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17 beautiful country pubs not far from Croydon which are worth a visit

17 beautiful country pubs not far from Croydon which are worth a visit
Apr 10, 2017 Shaking Hands 0 comments
This post was first published Croydon Advertiser on 01/04/2017.

17 beautiful country pubs not far from Croydon which are worth a visit

If you’ve been working in the urban jungle all week then you are probably itching to escape to the country.

Fortunately, you don’t have to travel too far to find a gorgeous country pub and there are loads just outside Croydon.

Deborah Morris lists, in no particular order,17 that we think are well worth a visit.

The White Bear, Fairchildes Lane, Fickleshole, near Warlingham

This stunning country inn is only a couple of miles from Selsdon, Forestdale and New Addington but you would think it is in the middle of nowhere.

It has a large garden and a terrace, and is a perfect spot for a lazy summer’s day.

Botley Hill Farmhouse, Limpsfield Road, Warlingham

This 500-year-old country inn is at the highest point of the North Downs, so you’re guaranteed fantastic views.

From the terrace to the rear and side of Botley Hill Farmhouse you can spy the distant cityscape of London on a clear day. It’s also locally famed as the best spot for miles to watch glorious sunsets over the ridge.

The Harrow, Farleigh Road, Farleigh

There’s plenty of rustic charm and character here with a history dating back to the 18th century.

It’s not far from Winston Churchill’s home, Chartwell, so an ideal place to stop on your way back.

The Fox, Coulsdon Common, Old Coulsdon

This is a rural favourite of anyone who lives in the south of the borough.

The Fox is a stone’s throw from Happy Valley where you can work up a good thirst with a walk in the countryside.

The Tudor Rose, Coulsdon Road, Coulsdon

You’re sure to find a cosy corner and comfy armchair inside this Coulsdon pub.

Outside is a beautiful garden for al fresco dining and long summer evenings.

The Rambler’s Rest, Outwood Lane, Chipstead

With parts of this building dating back to the 14th century, there are plenty of low beams, flagstones, exposed flint walls, panelling and log fires but it is fitted out in a complementary contemporary way.

Outside there is a big garden and gorgeous terrace area. Children and dogs are welcome.

The White Hart, Hazelwood Lane, Chipstead

You’ll find this pup, built in 1731, during the reign of George II, in the heart of the village.

Sitting outside, you can soak up the views of countryside all round while inside expect a more traditional feel.

The Well House Inn, Chipstead Lane, Mugswell, near Kingswood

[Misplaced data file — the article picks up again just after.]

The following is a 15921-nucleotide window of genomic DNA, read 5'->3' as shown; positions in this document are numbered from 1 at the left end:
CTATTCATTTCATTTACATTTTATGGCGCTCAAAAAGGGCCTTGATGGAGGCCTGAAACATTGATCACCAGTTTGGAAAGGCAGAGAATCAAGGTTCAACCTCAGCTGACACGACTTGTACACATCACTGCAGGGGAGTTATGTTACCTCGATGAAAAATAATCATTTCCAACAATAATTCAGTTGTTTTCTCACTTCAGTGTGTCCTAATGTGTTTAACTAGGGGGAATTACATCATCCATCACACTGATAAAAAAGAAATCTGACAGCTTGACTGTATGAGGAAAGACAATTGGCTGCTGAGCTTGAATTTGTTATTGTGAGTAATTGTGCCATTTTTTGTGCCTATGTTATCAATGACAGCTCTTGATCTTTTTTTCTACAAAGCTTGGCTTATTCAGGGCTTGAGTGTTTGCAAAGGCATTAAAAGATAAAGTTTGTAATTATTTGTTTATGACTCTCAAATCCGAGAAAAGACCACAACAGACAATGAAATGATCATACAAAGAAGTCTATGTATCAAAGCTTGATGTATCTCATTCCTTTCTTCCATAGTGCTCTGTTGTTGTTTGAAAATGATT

The pub building dates back to 1664 when it used to be three cottages.

If you stroll to the top of the large upward sloping garden you will get unspoilt views of the surrounding fields.

The Kingswood Arms, Waterhouse Lane, Kingswood

This is an award-winning pub and restaurant where you can enjoy a drink in the traditional bar or outside in the sun, or maybe dine in the Conservatory Restaurant.

As the weather warms up the beer garden comes to life – there is even an enclosed children’s play area.

The Bell – aka The Rat, Withybed Corner, Walton on the Hill

In the middle of the woods you will find The Bell – or The Rat as it is known locally.

The pub has two bars and from Wednesday to Sunday evenings you can satisfy hunger pangs with a hot pie, pasty or sausage roll and on Sunday you might even get a few roast spuds and maybe some live music.

The Woodman, Woodmansterne Street, Woodmansterne

In summer months you might want to catch a bit of the match on the village cricket pitch opposite.

It’s child and dog friend – children will be kept happy with the large garden and playground at the back.

The Mint, Park Road, Banstead

The Mint Inn first became a beer house in 1871, although Mint Farm, where it now stands, could date back to 1325.

If it’s traditional country décor and oak beams and pillars you’re after, this could be just the thing.

The Greyhound, Commonside, Keston

There is always something going on at this pub on the edge of a green and not far from Biggin Hill – live music, quizzes, charity drives and Morris men, are just some of the forms of entertainment.

On Easter weekend it hosts its annual beer and cider festival, so what better excuse do you need to visit?

The Fox Inn, Heathfield Road, Keston

The renovated family run gastro pub sits on a picturesque corner of Keston village common. Family friendly, there is a large beer garden and outdoor terrace.

The Kings Arms, Leaves Green

You might be able to see planes flying across from the Biggin Hill Air Show from the green out front if you go on the right weekend.

There is plenty of outdoor space to allow the kids to run around and if you’re into aviation history there are lots of pictures and memorabilia to admire.

The Aperfield Inn, Main Road, Biggin Hill

This attractive rustic-looking pub is built on land that once formed part of the Manor of Aperfield, which was one of the manors that William the Conqueror presented to his half-brother following the Norman invasion in 1066.

It’s surrounded by trees and there is plenty of outside space with welcoming garden tables.

It is not far from Down House where Charles Darwin once lived.

The Old Jail, Jail Lane, Biggin Hill

This is a picturesque looking pub set on a country lane. In the summer you can laze in the big garden and let the children enjoy the play area.

Dogs are welcome too. If the weather is a bit nippy then inside you can cosy up beneath the beamed low ceiling and admire the RAF memorabilia. You’ll need to book early if you want a Sunday roast.

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